# Algebra Review

**3 Gaussian integers and quaternions; sums of two squares and
four squares**

**Definition 3.1**The

**Gaussian Integers**are complex numbers of the form {a+bi : a, b ∈ Z}

where . They form the ring Z[i]. The norm of z ∈ Z[i] is .

**Exercise 3.2**Define divisibility among Gaussian integers. Observe that z |w => N(z) |N(w).

Show that the units among the Gaussian integers are ±1,±i.

**Exercise 3.3**Use Gaussian integers to show that sum of two squares .

Hint. Observe that N(zw) = N(z)N(w).

**Exercise 3.4 **Define division with remainder among
Gaussian integers. Show the existence

of g.c.d. ’s. Use this to establish unique prime factorization in Z [i].

**Exercise 3.5** Show: if z is a prime in Z[i] then N(z) is either p or p^{2} for some
prime p ∈ Z.

In the former case p = N(z) = a^{2} + b^{2}; in the latter case, p = z.

**Exercise 3.6** Let p ∈ Z be a prime. Prove: p is a prime in Z[i] if and only if p
≡-1

(mod 4). Hint. “If:” if p ≡-1 (mod 4) then p ≠ a^{2} + b^{2}. “Only if:” if p ≡1 (mod
4) then

. Let w = a + bi ∈ Z[i]. Let z = g.c.d. (p,w).

**Exercise 3.7 I**nfer from the preceding exercise: if p is a prime (in Z) and p ≡1
(mod 4)

then p can be written as a^{2} + b^{2}.

**Exercise 3.8 **The positive integer can be
written as a sum of two squares if and

only if .

**Exercise 3.9** Show that the number of ways to write n as a^{2} + b^{2} in Z is

where ε = 1 if n is a square and 0 otherwise.

**Exercise 3.10** Let n be a product of primes ≡ 1 (mod 4) and suppose n is not a
square.

Prove: the number of ways to write n as a^{2} +b^{2} is d(n) (the number of positive
divisors of n).

**Definition 3.11 **The **quaternions** form a 4-dimensional division algebra H over R,
i. e., a

division ring which is a 4-dimensional vector space over R. The standard basis
is denoted by

1, i, j, k, so a quaternion is a formal expression of the form z = a+bi+cj+dk.
Multiplication

is performed using distributivity and the following rules :

It is clear that H is a ring. We need to find inverses.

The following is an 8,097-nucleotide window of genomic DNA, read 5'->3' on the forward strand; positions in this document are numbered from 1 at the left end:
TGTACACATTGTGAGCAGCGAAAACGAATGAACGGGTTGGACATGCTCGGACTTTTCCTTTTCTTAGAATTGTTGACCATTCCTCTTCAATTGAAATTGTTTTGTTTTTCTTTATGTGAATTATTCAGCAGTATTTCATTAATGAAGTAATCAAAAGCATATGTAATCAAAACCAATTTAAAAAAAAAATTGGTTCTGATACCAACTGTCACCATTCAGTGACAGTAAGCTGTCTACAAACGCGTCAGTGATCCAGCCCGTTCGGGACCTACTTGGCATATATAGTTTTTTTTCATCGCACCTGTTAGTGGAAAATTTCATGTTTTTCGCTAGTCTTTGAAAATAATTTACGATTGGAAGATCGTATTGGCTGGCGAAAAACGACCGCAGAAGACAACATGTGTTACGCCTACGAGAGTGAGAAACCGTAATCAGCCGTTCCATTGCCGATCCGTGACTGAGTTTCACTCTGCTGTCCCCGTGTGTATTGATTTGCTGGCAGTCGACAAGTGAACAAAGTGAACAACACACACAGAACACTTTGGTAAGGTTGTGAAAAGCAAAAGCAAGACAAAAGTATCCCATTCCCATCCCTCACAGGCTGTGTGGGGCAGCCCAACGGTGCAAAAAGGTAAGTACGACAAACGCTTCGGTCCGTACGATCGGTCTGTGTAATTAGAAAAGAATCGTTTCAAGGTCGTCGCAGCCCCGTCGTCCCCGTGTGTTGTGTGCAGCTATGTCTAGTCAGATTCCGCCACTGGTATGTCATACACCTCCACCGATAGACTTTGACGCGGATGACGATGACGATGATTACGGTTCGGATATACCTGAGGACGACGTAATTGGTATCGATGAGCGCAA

**Exercise 3.12** For z = a+bi+cj+dk, we define the norm of z by N(z) = a^{2} +b^{2} +c^{2}
+d^{2}.

Prove: , where
= a - bi - cj - dk is the **conjugate** quaternion.

**
Exercise 3.13** Let z,w ∈ H. Prove: N(zw) = N(z)N(w).

**Exercise 3.14**

where t, u, v,w are bilinear forms of (a, b, c, d) and (k,
l, m, n) with integer coefficients . Calculate

the coefficients .

**Exercise* 3.15 (Lagrange)** Every integer is a sum of 4 squares. Hint. By
the preceding

exercise, it suffices to prove for primes. First prove that for every prime p
there exist

such that p
and g.c.d. . Let now m > 0 be minimal such

that ; note that m < p. If m ≥ 2, we
shall reduce m and thereby obtain

a contradiction (Fermat’s method of infinite descent; Fermat used it to prove
that if p ≡ 1

(mod 4) then p is the sum of 2 squares). If m is even, halve m by using
and

(after suitable renumbering). If m is odd,
take such that
.

Observe that and
, so
where 0 < d < m. Now represent

as a sum of four squares,
, using the preceding exercise . Analyzing

the coefficients, verify that . Now
, the desired contradiction.

**4 Fields**

**Definition 4.1** A** field **is a commutative division ring.

**Example 4.2** Let F be a field.

• := set of n × n matrices over F is a ring

• := group of units of
is called the “General Linear Group ”

**Exercise 4.3** A finite ring with no zero divisors is a division ring.
(Hint: use Exercise 2.13.)

**Theorem 4.4 (Wedderburn)** A finite division ring is a field.

**Exercise 4.5** If F is a field and is a
finite multiplicative subgroup then G is cyclic.

**Definition 4.6** Let R be a ring and for x ∈ R let
be the g.c.d. of all n such that nx = 0

where

nx := x + . . . + x when n > 0

nx := −x − . . . − x ( n times ) when

nx := 0 (n times) when n = 0.

**Exercise 4.7 ** ·
x = 0

**
Exercise 4.8 **If R has no zero divisors then
.

**Definition 4.9**The common value is called the

**characteristic**of R.

**Exercise 4.10**If R has no zero divisors then char(R) = 0 or it is prime. In particular, every

field has 0 or prime characteristic.

**Exercise 4.11**If R is a ring without zero-divisors, of characteristic p, then (a+b)

^{p}= a

^{p}+b

^{p}.

**Exercise 4.12**

1. If R has characteristic 0 then R Z

2. If R has characteristic p then R Z/pZ.

**Exercise 4.13**If F is a field of characteristic 0 then F Q.

**Definition 4.14**A

**subfield**of a ring is a is a subset which is a field under the same operations.

If K is a subfield of L then we say that L is an extension of K; the pair (K,L) is referred to

as a field extension and for reasons of tradition is denoted L/K.

**Definition 4.15**A

**prime field**is a field without a proper subfield.

**The prime fields are Q and Z/pZ (p prime).**

Exercise 4.16

Exercise 4.16

**Definition 4.17**Observe: if L/K is a field extension then L is a vector space over K. The

degree of the extension is [L : M] := dimK L. A

**finite extension**is an extension of finite

degree.

**The order of a finite field is a prime power. Hint. Let L be a finite field and**

Exercise 4.18

Exercise 4.18

K its prime field, so |K| = p; let [L : M] = k. Prove: |L| = p

^{k}.

**Exercise 4.19**The degree of the extension C/R is 2. The degree of the extension R/Q is

uncountably infinite (continuum).

**Exercise 4.20**Prove that are linearly independent over Q.

**Exercise 4.21**If K L M are fields then [M : L][L : K] = [M : K].

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